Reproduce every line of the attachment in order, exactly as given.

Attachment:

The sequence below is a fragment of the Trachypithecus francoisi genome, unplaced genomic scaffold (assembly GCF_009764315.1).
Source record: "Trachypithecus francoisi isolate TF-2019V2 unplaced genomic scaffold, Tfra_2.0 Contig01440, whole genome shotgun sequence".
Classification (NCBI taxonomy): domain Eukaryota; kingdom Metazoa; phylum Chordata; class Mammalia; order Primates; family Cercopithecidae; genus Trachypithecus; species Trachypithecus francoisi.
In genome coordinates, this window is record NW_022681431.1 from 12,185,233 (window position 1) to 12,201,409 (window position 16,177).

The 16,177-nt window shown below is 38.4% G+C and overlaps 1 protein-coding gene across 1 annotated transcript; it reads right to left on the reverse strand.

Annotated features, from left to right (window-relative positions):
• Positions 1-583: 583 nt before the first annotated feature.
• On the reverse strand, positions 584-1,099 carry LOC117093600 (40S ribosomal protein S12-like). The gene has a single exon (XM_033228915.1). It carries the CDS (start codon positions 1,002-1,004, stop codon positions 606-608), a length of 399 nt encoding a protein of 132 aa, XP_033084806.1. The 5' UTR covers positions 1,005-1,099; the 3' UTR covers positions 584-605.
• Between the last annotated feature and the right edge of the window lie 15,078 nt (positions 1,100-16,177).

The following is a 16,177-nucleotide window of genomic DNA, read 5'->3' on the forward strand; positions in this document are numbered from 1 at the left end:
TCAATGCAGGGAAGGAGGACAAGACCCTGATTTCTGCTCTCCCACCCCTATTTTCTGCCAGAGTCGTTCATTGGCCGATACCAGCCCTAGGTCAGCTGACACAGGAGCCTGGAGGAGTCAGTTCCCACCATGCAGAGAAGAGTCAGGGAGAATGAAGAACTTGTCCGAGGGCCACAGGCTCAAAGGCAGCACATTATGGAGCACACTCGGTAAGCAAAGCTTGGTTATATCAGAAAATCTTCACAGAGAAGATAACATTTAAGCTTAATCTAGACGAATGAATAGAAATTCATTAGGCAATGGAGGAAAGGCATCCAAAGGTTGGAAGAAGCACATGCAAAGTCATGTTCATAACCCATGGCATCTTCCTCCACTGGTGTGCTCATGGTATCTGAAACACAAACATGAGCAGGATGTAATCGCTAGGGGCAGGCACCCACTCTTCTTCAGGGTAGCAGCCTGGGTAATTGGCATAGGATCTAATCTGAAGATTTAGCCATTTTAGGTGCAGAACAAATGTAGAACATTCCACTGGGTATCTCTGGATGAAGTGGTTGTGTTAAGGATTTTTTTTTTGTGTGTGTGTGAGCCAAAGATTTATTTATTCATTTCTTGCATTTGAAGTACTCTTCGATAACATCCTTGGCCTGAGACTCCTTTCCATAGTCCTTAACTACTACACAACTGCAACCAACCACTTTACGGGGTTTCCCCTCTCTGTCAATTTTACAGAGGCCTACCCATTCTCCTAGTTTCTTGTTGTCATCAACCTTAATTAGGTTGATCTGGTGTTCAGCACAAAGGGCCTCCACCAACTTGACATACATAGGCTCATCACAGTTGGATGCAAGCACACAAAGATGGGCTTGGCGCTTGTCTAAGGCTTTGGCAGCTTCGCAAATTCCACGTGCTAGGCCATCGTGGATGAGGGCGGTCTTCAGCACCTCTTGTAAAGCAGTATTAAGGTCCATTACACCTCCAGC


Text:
The sequence below is a fragment of the Trachypithecus francoisi genome, unplaced genomic scaffold (assembly GCF_009764315.1).
Source record: "Trachypithecus francoisi isolate TF-2019V2 unplaced genomic scaffold, Tfra_2.0 Contig01440, whole genome shotgun sequence".
Classification (NCBI taxonomy): domain Eukaryota; kingdom Metazoa; phylum Chordata; class Mammalia; order Primates; family Cercopithecidae; genus Trachypithecus; species Trachypithecus francoisi.
In genome coordinates, this window is record NW_022681431.1 from 12,185,233 (window position 1) to 12,201,409 (window position 16,177).

The 16,177-nt window shown below is 38.4% G+C and overlaps 1 protein-coding gene across 1 annotated transcript; it reads right to left on the reverse strand.

Annotated features, from left to right (window-relative positions):
• Positions 1-583: 583 nt before the first annotated feature.
• On the reverse strand, positions 584-1,099 carry LOC117093600 (40S ribosomal protein S12-like). The gene has a single exon (XM_033228915.1). It carries the CDS (start codon positions 1,002-1,004, stop codon positions 606-608), a length of 399 nt encoding a protein of 132 aa, XP_033084806.1. The 5' UTR covers positions 1,005-1,099; the 3' UTR covers positions 584-605.
• Between the last annotated feature and the right edge of the window lie 15,078 nt (positions 1,100-16,177).

The following is a 16,177-nucleotide window of genomic DNA, read 5'->3' on the forward strand; positions in this document are numbered from 1 at the left end:
TCAATGCAGGGAAGGAGGACAAGACCCTGATTTCTGCTCTCCCACCCCTATTTTCTGCCAGAGTCGTTCATTGGCCGATACCAGCCCTAGGTCAGCTGACACAGGAGCCTGGAGGAGTCAGTTCCCACCATGCAGAGAAGAGTCAGGGAGAATGAAGAACTTGTCCGAGGGCCACAGGCTCAAAGGCAGCACATTATGGAGCACACTCGGTAAGCAAAGCTTGGTTATATCAGAAAATCTTCACAGAGAAGATAACATTTAAGCTTAATCTAGACGAATGAATAGAAATTCATTAGGCAATGGAGGAAAGGCATCCAAAGGTTGGAAGAAGCACATGCAAAGTCATGTTCATAACCCATGGCATCTTCCTCCACTGGTGTGCTCATGGTATCTGAAACACAAACATGAGCAGGATGTAATCGCTAGGGGCAGGCACCCACTCTTCTTCAGGGTAGCAGCCTGGGTAATTGGCATAGGATCTAATCTGAAGATTTAGCCATTTTAGGTGCAGAACAAATGTAGAACATTCCACTGGGTATCTCTGGATGAAGTGGTTGTGTTAAGGATTTTTTTTTTGTGTGTGTGTGAGCCAAAGATTTATTTATTCATTTCTTGCATTTGAAGTACTCTTCGATAACATCCTTGGCCTGAGACTCCTTTCCATAGTCCTTAACTACTACACAACTGCAACCAACCACTTTACGGGGTTTCCCCTCTCTGTCAATTTTACAGAGGCCTACCCATTCTCCTAGTTTCTTGTTGTCATCAACCTTAATTAGGTTGATCTGGTGTTCAGCACAAAGGGCCTCCACCAACTTGACATACATAGGCTCATCACAGTTGGATGCAAGCACACAAAGATGGGCTTGGCGCTTGTCTAAGGCTTTGGCAGCTTCGCAAATTCCACGTGCTAGGCCATCGTGGATGAGGGCGGTCTTCAGCACCTCTTGTAAAGCAGTATTAAGGTCCATTACACCTCCAGC